Life went on in Tunisia as it faced the trials and tribulations of political and economic restructuring. In the rest of the Arab world, Tunisia was reduced to serve as the opening scene of the Arab uprisings story, with the self-immolation of a 26-year-old street vendor, Mohamed Bouazizi, in the town of Sidi Bouzid, as the iconic opening scene.
It is as if Tunisian time stopped there. That is the story that provided the political opportunity for others to mobilise. And that became the function of Tunisia in so many news articles and academic books about the region. Few cared to follow the complexities of politics and society in Tunisia itself. Few cared to hear about corruption, misgovernance and injustice. But many cared about its place in the meta-narrative. Emotions got entangled with memories and fixated on Tunisia’s mythical position.
As war raged in Syria and Libya, and hopes for a fairer Egypt were crushed, Tunisia, the myth, was cherished. Rather than an outright rejection of racist western tropes about "a despotic Orient" incompatible with democracy, or a consideration of the structural reasons (including imperialist ones) that led to dissipated hopes, it was easier to point to Tunisia and say: "Look over there! - Tunisia is the proof that we can do democracy!"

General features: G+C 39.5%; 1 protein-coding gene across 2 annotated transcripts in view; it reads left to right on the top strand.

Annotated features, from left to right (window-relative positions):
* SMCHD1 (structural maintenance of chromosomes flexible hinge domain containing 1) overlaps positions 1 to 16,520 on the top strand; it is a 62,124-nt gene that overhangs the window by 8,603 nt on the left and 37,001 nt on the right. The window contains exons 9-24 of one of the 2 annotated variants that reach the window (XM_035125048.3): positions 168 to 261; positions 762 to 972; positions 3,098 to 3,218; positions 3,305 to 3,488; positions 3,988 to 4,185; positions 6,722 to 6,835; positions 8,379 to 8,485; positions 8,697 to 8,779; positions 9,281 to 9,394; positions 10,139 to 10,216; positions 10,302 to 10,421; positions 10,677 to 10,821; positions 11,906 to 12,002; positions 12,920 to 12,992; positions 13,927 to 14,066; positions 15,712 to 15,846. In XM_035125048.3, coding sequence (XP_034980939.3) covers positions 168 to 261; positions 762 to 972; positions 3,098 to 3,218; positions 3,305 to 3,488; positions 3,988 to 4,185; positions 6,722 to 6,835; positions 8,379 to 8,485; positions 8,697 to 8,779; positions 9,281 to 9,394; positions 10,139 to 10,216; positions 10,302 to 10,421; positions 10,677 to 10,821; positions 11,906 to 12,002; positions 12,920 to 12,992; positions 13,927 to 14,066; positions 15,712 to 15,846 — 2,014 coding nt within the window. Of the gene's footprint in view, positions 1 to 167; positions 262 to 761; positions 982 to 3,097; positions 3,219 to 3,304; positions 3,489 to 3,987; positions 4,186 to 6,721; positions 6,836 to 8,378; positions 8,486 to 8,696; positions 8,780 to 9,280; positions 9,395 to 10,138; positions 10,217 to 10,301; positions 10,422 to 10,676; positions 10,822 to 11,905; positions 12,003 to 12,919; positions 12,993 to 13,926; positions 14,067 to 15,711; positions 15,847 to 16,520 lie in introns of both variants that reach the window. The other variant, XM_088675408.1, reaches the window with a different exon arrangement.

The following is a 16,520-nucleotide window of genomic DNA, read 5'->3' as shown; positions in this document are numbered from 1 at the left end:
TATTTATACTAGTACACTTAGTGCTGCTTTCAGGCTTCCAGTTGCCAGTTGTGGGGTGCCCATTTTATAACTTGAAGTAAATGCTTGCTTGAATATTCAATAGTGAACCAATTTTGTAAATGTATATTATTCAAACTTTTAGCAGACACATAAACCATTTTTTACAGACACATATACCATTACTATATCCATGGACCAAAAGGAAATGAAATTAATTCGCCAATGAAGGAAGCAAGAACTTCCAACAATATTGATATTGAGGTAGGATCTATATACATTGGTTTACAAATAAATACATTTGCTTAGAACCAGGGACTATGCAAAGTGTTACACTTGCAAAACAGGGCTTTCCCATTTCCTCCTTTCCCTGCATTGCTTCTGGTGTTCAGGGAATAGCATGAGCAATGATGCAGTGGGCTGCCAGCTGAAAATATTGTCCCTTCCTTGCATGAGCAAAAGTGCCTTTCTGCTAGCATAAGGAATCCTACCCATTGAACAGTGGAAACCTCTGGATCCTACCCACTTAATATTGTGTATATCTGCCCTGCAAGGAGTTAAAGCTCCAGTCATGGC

Tunisia, the myth, became a burden that Tunisians did not ask for. Perhaps Tunisia’s central position in the Arab uprisings’ narrative has even made it more of a target by regional and international actors, as events there have symbolic significance. The country is now again reduced, this time as a final chapter of the legacy of the uprisings. It was the opening scene and now it needs to be the denouement.
How will events in Tunisia relate to the grand narrative about democracy in the region? Who will win this time around, the tired question goes, the Islamists or a military-backed president? Which regional alignment will triumph? In contrast to 2011, when many were invested in claiming to be just like Tunisians, today the dominant claim is that Tunisians are the ones who are just like the others.